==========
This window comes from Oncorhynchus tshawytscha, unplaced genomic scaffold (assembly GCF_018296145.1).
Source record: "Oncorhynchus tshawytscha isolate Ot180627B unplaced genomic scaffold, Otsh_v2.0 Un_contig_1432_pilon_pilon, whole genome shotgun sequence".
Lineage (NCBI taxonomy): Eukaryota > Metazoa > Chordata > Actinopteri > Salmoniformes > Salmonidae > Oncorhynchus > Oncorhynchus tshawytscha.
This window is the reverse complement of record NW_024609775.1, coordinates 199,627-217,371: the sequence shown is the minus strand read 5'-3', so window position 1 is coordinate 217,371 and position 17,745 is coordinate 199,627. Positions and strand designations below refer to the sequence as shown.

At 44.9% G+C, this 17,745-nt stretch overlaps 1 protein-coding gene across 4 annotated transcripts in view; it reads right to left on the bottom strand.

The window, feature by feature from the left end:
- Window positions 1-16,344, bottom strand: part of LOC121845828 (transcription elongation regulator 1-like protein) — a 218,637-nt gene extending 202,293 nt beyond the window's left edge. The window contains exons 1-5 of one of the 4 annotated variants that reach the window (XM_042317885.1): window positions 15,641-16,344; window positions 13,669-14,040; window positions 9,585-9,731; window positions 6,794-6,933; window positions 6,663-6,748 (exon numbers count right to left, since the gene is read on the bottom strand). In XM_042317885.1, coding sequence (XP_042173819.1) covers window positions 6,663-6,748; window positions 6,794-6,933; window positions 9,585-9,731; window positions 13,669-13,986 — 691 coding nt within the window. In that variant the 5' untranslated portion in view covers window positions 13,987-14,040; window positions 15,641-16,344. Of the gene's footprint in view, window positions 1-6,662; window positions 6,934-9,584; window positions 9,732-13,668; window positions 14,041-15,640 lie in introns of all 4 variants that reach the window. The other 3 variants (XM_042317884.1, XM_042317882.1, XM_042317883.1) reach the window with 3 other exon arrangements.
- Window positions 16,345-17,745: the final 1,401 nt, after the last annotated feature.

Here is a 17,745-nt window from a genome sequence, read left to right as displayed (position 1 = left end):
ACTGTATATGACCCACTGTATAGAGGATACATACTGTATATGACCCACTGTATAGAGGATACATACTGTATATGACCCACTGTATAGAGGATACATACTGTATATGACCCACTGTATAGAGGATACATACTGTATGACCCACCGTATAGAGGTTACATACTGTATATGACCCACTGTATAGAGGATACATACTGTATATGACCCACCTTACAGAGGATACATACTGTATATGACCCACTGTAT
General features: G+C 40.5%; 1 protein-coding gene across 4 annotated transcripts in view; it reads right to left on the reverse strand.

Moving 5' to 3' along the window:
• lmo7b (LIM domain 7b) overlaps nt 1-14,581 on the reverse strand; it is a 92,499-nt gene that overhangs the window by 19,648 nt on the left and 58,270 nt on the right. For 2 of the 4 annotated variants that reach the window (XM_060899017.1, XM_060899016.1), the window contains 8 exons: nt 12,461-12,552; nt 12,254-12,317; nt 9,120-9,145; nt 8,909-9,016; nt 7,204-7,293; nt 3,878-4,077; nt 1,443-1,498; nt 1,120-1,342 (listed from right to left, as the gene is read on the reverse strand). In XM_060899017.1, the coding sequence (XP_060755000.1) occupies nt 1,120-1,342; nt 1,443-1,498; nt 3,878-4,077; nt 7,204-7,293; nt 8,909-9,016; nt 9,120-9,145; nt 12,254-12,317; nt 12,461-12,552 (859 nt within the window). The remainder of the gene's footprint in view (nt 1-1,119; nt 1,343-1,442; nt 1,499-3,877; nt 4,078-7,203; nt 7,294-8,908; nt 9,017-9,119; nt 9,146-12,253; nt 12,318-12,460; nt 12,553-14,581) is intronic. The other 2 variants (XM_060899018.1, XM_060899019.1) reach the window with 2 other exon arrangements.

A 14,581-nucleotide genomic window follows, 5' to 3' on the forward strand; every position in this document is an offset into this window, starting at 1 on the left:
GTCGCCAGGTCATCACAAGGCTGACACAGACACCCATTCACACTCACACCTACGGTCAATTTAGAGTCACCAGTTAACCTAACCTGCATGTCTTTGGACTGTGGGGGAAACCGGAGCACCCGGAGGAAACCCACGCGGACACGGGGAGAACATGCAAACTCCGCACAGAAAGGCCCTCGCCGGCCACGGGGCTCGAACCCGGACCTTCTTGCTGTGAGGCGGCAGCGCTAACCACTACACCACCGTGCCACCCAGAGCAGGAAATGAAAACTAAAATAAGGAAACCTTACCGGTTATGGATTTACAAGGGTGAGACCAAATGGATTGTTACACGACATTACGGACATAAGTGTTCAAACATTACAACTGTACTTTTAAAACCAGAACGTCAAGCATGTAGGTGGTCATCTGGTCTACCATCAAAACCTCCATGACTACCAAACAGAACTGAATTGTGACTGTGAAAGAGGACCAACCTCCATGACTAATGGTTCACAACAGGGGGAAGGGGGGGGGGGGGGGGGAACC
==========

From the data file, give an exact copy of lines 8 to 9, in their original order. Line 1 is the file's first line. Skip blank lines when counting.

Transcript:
- Window positions 16,345-17,745: the final 1,401 nt, after the last annotated feature.

Here is a 17,745-nt window from a genome sequence, read left to right as displayed (position 1 = left end):